HELSINKI, October 27 (Itar-Tass) - Finnish Prime Minister Jyrki Katainen has called on the country’s government to refrain from debates around the Russian-Finnish Hanhikivi-1 nuclear power plant project.
“We must not now indulge in debates about it,” he told the Radio Suomi on Sunday. The project, in his words, needed a thorough study, which was the task for the ministry of labour and economy, since the situation was rather complicated from the legal point of view. “We want to be sure that the process goes on in line with the law. Evan legal experts differ on that matter.”
On Saturday, Minister of Finance Jutta Urpilainen said the issue of the plant’s construction should be submitted to the parliament the soonest possible, while Minister of Economic Affairs Jan Vapaavuori called for a more restrained approach.
“A number of aspects are now under consideration. We should finish this work first. We have a lot of examples of what may happen when some aspects are not clarified,” Vapaavuori wrote in one of social networks.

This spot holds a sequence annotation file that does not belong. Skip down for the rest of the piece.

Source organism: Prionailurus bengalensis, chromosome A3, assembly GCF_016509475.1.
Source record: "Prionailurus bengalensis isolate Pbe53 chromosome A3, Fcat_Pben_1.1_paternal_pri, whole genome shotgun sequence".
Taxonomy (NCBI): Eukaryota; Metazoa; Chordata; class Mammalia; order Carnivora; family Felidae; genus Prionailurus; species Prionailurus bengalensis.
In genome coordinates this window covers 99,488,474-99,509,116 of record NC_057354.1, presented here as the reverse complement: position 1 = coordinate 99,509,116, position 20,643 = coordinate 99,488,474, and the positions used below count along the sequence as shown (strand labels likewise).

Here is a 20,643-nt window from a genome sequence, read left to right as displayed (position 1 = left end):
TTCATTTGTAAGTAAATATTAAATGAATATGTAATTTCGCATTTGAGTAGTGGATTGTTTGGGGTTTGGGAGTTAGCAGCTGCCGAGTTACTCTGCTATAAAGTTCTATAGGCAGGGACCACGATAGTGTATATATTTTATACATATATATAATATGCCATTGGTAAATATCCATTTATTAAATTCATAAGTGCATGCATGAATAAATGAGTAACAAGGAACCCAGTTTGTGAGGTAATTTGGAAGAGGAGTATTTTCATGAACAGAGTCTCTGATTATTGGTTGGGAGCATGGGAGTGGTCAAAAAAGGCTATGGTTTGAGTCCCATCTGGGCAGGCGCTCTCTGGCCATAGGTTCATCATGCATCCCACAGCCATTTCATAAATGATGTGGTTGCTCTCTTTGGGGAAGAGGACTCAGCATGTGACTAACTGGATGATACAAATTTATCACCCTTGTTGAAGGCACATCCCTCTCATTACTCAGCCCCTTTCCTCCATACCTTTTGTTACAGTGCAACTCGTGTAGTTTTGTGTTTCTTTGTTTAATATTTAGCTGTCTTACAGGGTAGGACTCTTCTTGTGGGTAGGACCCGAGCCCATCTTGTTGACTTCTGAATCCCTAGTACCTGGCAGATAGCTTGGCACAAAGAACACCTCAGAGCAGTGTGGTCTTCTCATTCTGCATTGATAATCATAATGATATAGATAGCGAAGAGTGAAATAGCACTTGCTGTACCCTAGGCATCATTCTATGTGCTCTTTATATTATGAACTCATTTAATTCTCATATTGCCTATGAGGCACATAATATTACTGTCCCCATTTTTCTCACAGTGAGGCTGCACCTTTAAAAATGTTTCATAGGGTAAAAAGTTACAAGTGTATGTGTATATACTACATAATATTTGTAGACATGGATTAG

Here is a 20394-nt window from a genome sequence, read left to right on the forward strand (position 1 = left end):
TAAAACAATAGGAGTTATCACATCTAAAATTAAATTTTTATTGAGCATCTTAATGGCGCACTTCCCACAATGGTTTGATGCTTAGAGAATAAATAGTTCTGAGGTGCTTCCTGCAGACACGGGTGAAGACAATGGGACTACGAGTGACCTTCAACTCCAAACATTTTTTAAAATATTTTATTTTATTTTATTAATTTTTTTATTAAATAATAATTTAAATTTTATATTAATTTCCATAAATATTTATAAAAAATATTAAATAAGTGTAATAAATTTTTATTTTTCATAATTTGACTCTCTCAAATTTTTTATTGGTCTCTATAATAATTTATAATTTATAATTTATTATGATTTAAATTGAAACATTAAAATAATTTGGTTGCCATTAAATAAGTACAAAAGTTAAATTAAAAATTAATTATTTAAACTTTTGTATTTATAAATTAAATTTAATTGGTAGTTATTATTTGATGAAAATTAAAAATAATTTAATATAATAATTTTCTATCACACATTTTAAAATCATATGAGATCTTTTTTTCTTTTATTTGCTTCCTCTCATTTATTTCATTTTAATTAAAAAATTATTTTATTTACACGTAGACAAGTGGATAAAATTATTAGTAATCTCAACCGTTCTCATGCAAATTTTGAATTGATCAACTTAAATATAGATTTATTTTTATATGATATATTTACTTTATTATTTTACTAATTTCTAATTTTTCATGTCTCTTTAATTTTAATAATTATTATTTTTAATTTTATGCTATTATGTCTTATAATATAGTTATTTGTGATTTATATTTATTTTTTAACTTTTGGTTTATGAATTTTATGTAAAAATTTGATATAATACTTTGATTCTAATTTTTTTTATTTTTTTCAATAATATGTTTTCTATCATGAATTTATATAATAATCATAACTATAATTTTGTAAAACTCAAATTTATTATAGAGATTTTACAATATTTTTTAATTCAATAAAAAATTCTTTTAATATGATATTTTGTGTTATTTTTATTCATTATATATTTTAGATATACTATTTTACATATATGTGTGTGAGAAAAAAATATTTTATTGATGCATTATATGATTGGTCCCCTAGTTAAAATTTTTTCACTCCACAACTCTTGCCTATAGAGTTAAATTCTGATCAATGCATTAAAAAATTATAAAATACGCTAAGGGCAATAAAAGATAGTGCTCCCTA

Meanwhile, Urpilainen noted that it was necessary to take into account new circumstances, i.e. the participation of Russia’s state nuclear corporation Rosatom, rather than to revise the project from the very beginning. “I don’t think lawmakers will be against this project,” she said, adding that the project had already won approval of the parliament.
The Russian company Rusatom Overseas (Rosatom’s subsidiary) and Finland's Fennovoima plan to sign a nuclear plant construction agreement by year-end. Finland's parliament licensed Fennovima to build the power plant back in the summer of 2010, but the Russian company was not mentioned as the reactor's supplier then. Therefore, two new reports on the plant’s environmental compatibility and safety will be drawn up in the following six months. Fennovoima has already referred a report regarding the safety aspects of the would-be nuclear plant Hanhikivi-1, to be constructed in Pyhäjoki, Northern Finland, to Finnish ministry of labour and economy and to the Finnish Nuclear Safety Authority (STUK).
Rusatom Overseas is to supply a 1,200 MW reactor. The company may also get a 34%-stake in Fennovoima’s authorized capital.
Construction works will begin no earlier than 2015. The plant is expected to go on stream in 2024. According to media reports, the project cost is to reach 6.5 billion euro, of which 1.6 billion euro will come from Fennovoima, and the rest of the sum - from Rosatom.